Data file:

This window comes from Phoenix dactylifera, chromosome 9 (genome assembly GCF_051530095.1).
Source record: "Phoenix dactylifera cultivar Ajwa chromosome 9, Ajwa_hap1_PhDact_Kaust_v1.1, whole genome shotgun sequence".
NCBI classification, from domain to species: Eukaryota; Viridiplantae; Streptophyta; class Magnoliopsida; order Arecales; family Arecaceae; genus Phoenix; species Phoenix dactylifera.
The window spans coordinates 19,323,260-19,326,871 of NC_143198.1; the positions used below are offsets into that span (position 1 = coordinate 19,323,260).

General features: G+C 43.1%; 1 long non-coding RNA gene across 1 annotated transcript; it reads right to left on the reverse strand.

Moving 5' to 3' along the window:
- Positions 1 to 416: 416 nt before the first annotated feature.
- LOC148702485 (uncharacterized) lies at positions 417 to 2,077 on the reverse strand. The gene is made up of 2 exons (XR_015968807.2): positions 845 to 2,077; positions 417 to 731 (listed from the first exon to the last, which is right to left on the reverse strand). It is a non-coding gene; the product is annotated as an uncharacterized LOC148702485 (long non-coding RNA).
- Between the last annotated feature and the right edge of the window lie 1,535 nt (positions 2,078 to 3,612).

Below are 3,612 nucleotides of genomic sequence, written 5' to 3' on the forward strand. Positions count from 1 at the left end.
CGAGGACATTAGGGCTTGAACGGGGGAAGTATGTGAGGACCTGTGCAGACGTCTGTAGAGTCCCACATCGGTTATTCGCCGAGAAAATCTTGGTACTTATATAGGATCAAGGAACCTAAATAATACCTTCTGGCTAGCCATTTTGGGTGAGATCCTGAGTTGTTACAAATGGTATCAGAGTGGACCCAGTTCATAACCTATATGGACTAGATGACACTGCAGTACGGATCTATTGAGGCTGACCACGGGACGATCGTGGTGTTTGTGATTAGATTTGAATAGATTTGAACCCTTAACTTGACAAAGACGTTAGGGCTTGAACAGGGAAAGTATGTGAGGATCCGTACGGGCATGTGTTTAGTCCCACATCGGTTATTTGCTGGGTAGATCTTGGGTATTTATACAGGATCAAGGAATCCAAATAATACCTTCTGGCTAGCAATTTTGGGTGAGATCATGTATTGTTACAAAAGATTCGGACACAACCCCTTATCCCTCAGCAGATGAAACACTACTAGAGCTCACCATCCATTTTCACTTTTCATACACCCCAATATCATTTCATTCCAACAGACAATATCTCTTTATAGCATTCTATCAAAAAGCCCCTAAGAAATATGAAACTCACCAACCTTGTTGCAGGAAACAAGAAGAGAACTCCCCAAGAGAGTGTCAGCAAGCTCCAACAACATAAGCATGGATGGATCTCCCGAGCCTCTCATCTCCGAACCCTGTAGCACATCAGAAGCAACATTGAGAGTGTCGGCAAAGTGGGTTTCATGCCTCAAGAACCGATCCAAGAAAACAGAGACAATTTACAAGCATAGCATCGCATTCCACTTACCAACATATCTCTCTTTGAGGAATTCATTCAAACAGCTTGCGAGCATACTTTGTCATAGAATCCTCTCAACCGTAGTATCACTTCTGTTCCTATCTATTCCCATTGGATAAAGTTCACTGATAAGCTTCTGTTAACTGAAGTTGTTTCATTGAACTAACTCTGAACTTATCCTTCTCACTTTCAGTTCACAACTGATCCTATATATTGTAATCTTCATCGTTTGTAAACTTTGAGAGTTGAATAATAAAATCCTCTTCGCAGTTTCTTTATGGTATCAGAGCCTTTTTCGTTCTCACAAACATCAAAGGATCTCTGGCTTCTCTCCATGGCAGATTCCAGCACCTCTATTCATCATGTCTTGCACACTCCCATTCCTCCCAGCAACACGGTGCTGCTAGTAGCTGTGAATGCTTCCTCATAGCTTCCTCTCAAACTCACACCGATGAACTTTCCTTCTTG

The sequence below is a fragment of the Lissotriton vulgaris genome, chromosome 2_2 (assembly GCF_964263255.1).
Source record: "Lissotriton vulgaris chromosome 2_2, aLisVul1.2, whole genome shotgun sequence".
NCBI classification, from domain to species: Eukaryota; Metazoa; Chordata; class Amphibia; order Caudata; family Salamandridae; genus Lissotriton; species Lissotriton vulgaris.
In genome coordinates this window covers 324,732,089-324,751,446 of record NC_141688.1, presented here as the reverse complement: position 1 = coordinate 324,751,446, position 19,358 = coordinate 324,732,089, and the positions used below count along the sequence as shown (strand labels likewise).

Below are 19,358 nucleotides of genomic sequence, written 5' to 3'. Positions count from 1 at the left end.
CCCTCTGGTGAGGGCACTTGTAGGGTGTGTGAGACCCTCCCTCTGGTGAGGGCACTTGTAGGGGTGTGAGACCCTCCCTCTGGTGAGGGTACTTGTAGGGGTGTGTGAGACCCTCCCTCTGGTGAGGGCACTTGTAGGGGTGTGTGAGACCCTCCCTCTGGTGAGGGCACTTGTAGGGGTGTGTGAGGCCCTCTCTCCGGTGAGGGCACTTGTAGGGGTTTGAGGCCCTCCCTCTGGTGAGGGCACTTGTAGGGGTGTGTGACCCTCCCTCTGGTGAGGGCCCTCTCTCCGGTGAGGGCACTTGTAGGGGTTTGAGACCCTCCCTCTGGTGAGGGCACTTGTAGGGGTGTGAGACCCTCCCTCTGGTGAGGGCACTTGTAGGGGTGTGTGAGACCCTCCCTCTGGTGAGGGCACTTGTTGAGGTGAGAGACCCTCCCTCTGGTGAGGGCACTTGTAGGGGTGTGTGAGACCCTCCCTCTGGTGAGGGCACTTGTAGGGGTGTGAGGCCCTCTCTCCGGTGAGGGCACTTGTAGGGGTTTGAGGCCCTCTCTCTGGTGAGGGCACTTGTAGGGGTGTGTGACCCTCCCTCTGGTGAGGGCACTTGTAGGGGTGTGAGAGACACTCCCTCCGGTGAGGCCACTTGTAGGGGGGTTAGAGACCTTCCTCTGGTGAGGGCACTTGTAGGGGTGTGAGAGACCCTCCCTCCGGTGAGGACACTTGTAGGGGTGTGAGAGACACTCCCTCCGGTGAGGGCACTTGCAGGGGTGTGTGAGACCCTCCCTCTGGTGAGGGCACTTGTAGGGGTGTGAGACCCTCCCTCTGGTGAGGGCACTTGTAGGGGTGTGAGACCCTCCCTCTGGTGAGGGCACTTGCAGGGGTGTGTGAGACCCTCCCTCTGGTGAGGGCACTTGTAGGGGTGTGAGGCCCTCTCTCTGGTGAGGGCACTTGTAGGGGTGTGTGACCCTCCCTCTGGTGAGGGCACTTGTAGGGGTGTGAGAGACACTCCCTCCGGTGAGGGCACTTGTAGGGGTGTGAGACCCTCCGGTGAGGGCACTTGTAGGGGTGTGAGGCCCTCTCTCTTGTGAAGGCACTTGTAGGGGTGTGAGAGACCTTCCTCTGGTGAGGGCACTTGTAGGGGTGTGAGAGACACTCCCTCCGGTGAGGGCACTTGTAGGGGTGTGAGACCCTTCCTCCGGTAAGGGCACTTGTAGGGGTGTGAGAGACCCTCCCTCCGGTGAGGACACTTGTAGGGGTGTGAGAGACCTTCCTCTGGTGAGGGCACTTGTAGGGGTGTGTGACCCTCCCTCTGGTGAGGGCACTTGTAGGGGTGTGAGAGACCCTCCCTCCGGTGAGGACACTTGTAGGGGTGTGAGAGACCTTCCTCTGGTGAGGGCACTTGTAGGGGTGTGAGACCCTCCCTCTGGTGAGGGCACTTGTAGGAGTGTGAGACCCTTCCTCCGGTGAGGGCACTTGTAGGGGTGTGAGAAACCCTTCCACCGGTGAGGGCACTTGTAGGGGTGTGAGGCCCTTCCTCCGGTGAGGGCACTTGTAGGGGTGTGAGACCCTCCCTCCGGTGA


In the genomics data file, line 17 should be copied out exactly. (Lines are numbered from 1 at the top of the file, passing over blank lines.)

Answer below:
CCCTCTGGTGAGGGCACTTGTAGGGTGTGTGAGACCCTCCCTCTGGTGAGGGCACTTGTAGGGGTGTGAGACCCTCCCTCTGGTGAGGGTACTTGTAGGGGTGTGTGAGACCCTCCCTCTGGTGAGGGCACTTGTAGGGGTGTGTGAGACCCTCCCTCTGGTGAGGGCACTTGTAGGGGTGTGTGAGGCCCTCTCTCCGGTGAGGGCACTTGTAGGGGTTTGAGGCCCTCCCTCTGGTGAGGGCACTTGTAGGGGTGTGTGACCCTCCCTCTGGTGAGGGCCCTCTCTCCGGTGAGGGCACTTGTAGGGGTTTGAGACCCTCCCTCTGGTGAGGGCACTTGTAGGGGTGTGAGACCCTCCCTCTGGTGAGGGCACTTGTAGGGGTGTGTGAGACCCTCCCTCTGGTGAGGGCACTTGTTGAGGTGAGAGACCCTCCCTCTGGTGAGGGCACTTGTAGGGGTGTGTGAGACCCTCCCTCTGGTGAGGGCACTTGTAGGGGTGTGAGGCCCTCTCTCCGGTGAGGGCACTTGTAGGGGTTTGAGGCCCTCTCTCTGGTGAGGGCACTTGTAGGGGTGTGTGACCCTCCCTCTGGTGAGGGCACTTGTAGGGGTGTGAGAGACACTCCCTCCGGTGAGGCCACTTGTAGGGGGGTTAGAGACCTTCCTCTGGTGAGGGCACTTGTAGGGGTGTGAGAGACCCTCCCTCCGGTGAGGACACTTGTAGGGGTGTGAGAGACACTCCCTCCGGTGAGGGCACTTGCAGGGGTGTGTGAGACCCTCCCTCTGGTGAGGGCACTTGTAGGGGTGTGAGACCCTCCCTCTGGTGAGGGCACTTGTAGGGGTGTGAGACCCTCCCTCTGGTGAGGGCACTTGCAGGGGTGTGTGAGACCCTCCCTCTGGTGAGGGCACTTGTAGGGGTGTGAGGCCCTCTCTCTGGTGAGGGCACTTGTAGGGGTGTGTGACCCTCCCTCTGGTGAGGGCACTTGTAGGGGTGTGAGAGACACTCCCTCCGGTGAGGGCACTTGTAGGGGTGTGAGACCCTCCGGTGAGGGCACTTGTAGGGGTGTGAGGCCCTCTCTCTTGTGAAGGCACTTGTAGGGGTGTGAGAGACCTTCCTCTGGTGAGGGCACTTGTAGGGGTGTGAGAGACACTCCCTCCGGTGAGGGCACTTGTAGGGGTGTGAGACCCTTCCTCCGGTAAGGGCACTTGTAGGGGTGTGAGAGACCCTCCCTCCGGTGAGGACACTTGTAGGGGTGTGAGAGACCTTCCTCTGGTGAGGGCACTTGTAGGGGTGTGTGACCCTCCCTCTGGTGAGGGCACTTGTAGGGGTGTGAGAGACCCTCCCTCCGGTGAGGACACTTGTAGGGGTGTGAGAGACCTTCCTCTGGTGAGGGCACTTGTAGGGGTGTGAGACCCTCCCTCTGGTGAGGGCACTTGTAGGAGTGTGAGACCCTTCCTCCGGTGAGGGCACTTGTAGGGGTGTGAGAAACCCTTCCACCGGTGAGGGCACTTGTAGGGGTGTGAGGCCCTTCCTCCGGTGAGGGCACTTGTAGGGGTGTGAGACCCTCCCTCCGGTGA